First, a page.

Thompson played in 28 games across three seasons with the Bears and registered 35 receptions for 455 yards and three scores. Thompson also served as the Bears primary kickoff returner during that span.

The Bears also added linebacker Carl Bradford and wide receiver Darreus Rogers to their practice squad.

For Bears' receivers and Mike Glennon, dropping the ball misses the point

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For Bears' receivers and Mike Glennon, dropping the ball misses the point

The Bears classified six of Mike Glennon’s incompletions against the Tampa Bay Buccaneers as drops, something coach John Fox used to bolster his argument that the entire offense needs to be better, not just the quarterback. Had those six passes been caught, Glennon would’ve finished with 37 completions on 45 attempts for probably somewhere in the neighborhood of 330-350 yards with at best a touchdown or two more than the one he threw.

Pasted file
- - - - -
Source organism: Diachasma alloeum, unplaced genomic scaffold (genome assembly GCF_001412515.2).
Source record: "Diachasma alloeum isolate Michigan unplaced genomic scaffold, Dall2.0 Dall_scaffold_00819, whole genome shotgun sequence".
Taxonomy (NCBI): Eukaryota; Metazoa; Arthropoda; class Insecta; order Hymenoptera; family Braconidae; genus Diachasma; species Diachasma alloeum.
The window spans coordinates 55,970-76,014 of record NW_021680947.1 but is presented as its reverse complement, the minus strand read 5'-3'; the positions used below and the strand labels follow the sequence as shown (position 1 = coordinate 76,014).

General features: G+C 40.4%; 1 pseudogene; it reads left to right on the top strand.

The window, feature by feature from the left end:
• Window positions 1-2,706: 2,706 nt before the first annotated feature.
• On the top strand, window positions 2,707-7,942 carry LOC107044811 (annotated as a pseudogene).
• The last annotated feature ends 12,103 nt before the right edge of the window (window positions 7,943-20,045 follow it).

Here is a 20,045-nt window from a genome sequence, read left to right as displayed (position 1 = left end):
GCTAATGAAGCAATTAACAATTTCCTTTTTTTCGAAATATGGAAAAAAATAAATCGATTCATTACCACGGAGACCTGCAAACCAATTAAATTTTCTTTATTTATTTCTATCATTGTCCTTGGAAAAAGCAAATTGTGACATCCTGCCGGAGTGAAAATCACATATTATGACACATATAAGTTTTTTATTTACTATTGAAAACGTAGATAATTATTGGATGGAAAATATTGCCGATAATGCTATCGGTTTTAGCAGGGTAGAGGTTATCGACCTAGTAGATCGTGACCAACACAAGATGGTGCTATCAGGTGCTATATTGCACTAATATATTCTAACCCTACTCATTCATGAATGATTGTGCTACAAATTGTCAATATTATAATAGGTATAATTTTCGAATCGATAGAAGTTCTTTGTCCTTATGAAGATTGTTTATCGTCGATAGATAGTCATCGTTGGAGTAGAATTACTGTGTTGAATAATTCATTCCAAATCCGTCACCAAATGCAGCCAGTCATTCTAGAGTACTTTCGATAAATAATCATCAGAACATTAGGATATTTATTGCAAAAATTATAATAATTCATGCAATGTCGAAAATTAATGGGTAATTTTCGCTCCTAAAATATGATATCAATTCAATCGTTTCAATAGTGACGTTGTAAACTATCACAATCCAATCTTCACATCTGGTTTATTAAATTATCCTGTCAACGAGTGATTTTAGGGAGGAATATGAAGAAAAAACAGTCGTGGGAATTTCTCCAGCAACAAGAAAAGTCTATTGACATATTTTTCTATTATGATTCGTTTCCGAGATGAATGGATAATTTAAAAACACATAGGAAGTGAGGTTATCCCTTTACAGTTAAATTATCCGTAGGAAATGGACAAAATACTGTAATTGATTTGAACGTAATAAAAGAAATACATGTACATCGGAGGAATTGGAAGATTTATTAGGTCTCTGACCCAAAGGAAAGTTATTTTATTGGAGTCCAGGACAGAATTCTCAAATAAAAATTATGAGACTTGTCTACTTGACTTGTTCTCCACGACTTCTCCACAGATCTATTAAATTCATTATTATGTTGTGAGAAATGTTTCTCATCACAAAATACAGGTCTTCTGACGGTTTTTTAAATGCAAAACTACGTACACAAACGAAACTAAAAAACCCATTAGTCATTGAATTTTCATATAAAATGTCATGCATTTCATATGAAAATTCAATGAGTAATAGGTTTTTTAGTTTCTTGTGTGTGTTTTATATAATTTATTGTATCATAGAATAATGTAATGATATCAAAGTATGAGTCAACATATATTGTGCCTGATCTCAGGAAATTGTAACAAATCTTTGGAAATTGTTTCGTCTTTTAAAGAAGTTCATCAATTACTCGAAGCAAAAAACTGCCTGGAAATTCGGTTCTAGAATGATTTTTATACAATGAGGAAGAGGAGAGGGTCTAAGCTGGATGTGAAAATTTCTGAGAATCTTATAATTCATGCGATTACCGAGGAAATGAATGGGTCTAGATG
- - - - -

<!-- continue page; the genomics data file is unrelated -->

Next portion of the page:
But that misses the point: Glennon still threw two interceptions and lost a fumble. Whether he completed 69 or 82 percent of his passes wouldn’t have really changed anything. And it leaves out when those incompletions happened, too.

Only one pass that could possibly be classified as a drop happened in the first half — that when Glennon threw behind running back Jordan Howard, who couldn’t contort his body and hands to make a catch in the second quarter. But that was an inaccurate throw from Glennon. Could it have been caught? Possibly, but the ball placement could’ve been better.